The trembling fields of space are subjected to their fierce assaults. Things unspeakable come to pass in those deserted regions. Some horseman rides in the gloom; the air is full of a forest sound ; nothing is visible, but the tramp of cavalcades is heard. The noonday is overcast with sudden night; a tornado passes. Or it is midnight, which suddenly becomes bright as day ; the polar lights are in the heavens. Whirlwinds in opposite ways, and in a sort of hideous dance, a stamping of the storm upon the waters. A cloud, overburdened, opens and falls to earth. Other clouds, filled with red light, flash and roar, then frown again ominously. Emptied of their lightnings, they are but as spent brands. Pentup rains dissolve in mists. Yonder sea appears a fiery furnace in which the rains are falling ; flames seem to issue from the waves. The white gleam of the ocean under the shower is reflected to marvellous distances. The different masses transform themselves into uncouth shapes. Monstrous whirlpools make strange hollows in the sky. The vapors revolve, the waves spin, the giddy naiads roll ; sea and sky are level ; noises, as cries of despair, are in the air.

* From "The Toilers of the Sea."

Great sheaves of shadow and darkness are gathered up, trembling in the far depths of the sky At times there is a convulsion. The rumor becomes a tumult, as the wave becomes surge. The horizon, a confused mass of strata, oscillating ceaselessly, murmurs in a continual undertone. Strange and sudden outbursts break through the monotony. Cold airs rush forth, succeeded by warm blasts. The trepidation of the sea betokens anxious expectation, agony, terror profound.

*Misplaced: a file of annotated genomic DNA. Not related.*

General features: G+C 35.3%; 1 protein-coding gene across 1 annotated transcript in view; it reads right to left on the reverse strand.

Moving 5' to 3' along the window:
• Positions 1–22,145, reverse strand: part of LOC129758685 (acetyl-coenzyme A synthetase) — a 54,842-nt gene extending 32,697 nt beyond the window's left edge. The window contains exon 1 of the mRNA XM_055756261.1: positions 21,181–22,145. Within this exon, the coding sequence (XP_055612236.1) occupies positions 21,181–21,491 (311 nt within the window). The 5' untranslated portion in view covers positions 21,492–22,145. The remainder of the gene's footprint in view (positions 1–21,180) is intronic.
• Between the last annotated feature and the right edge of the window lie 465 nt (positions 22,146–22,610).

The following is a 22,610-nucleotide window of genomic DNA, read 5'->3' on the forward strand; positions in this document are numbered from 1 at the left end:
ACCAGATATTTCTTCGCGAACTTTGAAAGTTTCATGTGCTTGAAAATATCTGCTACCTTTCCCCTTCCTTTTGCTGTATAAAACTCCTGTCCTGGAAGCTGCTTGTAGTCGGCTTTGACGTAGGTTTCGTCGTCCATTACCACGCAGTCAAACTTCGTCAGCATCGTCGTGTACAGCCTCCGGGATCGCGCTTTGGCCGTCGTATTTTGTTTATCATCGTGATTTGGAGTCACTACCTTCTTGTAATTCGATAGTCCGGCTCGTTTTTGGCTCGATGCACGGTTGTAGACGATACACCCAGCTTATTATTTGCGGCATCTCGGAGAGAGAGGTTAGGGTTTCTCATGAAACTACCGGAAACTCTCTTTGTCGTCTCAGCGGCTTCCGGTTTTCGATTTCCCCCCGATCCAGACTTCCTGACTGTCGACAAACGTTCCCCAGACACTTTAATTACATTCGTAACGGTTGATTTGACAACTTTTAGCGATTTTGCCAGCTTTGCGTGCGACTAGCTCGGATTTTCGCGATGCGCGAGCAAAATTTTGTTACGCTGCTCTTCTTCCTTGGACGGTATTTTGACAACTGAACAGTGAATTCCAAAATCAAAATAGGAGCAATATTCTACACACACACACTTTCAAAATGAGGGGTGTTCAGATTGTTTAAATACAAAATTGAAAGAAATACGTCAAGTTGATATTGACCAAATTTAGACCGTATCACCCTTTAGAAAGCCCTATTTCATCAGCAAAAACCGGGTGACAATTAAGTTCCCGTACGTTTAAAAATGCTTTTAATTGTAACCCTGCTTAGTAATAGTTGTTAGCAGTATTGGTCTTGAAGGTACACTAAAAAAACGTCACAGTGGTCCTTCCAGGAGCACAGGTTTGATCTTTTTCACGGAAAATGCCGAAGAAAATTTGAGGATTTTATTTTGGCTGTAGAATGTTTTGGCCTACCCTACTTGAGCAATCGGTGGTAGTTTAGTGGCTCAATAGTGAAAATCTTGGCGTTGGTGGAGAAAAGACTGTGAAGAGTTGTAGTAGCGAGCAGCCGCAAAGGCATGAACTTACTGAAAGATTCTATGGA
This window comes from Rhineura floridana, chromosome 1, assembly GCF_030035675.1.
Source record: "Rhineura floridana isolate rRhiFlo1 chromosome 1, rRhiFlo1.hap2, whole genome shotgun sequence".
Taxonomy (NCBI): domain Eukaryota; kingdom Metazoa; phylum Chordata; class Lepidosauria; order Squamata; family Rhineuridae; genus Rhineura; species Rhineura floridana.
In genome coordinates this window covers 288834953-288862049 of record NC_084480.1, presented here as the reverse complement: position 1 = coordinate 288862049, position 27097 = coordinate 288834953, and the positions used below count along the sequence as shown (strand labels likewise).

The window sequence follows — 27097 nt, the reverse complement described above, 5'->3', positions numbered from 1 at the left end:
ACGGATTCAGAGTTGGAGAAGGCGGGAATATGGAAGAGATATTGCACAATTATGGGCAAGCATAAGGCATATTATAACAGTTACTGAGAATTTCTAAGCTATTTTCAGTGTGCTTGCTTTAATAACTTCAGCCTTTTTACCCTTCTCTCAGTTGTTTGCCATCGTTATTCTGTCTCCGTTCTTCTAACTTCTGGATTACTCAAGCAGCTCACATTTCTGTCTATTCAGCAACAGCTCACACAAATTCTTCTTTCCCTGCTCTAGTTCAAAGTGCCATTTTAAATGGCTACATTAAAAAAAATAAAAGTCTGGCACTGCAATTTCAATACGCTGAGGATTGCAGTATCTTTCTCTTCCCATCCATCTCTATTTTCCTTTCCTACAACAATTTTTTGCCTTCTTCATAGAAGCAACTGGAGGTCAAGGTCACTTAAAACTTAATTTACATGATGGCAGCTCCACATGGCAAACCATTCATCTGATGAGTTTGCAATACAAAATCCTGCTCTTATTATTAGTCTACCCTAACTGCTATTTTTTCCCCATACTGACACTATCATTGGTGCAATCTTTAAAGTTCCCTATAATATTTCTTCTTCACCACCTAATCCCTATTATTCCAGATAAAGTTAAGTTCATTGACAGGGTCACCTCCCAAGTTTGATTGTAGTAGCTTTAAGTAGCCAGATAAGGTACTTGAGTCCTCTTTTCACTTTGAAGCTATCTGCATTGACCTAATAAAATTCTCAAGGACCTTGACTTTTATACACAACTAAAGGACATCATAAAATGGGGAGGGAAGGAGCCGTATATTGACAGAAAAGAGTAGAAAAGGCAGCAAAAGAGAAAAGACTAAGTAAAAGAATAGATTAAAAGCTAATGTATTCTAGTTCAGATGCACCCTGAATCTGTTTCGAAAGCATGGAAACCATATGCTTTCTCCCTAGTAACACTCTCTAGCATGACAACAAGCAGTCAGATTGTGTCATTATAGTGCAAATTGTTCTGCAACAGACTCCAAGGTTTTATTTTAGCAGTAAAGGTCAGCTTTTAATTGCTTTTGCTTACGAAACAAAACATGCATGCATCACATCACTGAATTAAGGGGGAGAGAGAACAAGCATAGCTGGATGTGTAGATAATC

Suddenly the hurricane comes down like a wild beast to drink the ocean--a monstrous draught—the water rises to the invisible mouth ; a mound of water is formed; the swell increases and the water-spout appears; the Prester of the ancients, stalactite above, stalagmite below; a whirling, double-inverted cone ; a point in equilibrium upon another, the embrace of two mountains—a mountain of foam ascending, a mountain of vapor descending—the terrible coition of the cloud and the wave. Like the column in Holy Writ, the water-spout is dark by day and luminous by night. In its presence the thunder itself is silent, and seems cowed.

The vast commotion of those solitudes has its gamut, a terrible crescendo. There is the gust, the gale, the tempest, the whirlwind, the waterspout, the seven chords of the lyre of the winds, the seven notes of the firmament. The heavens are a clear space, the sea a vast round ; breath passes, they have vanished, and all is fury and wild confusion.

Such are these inhospitable realms.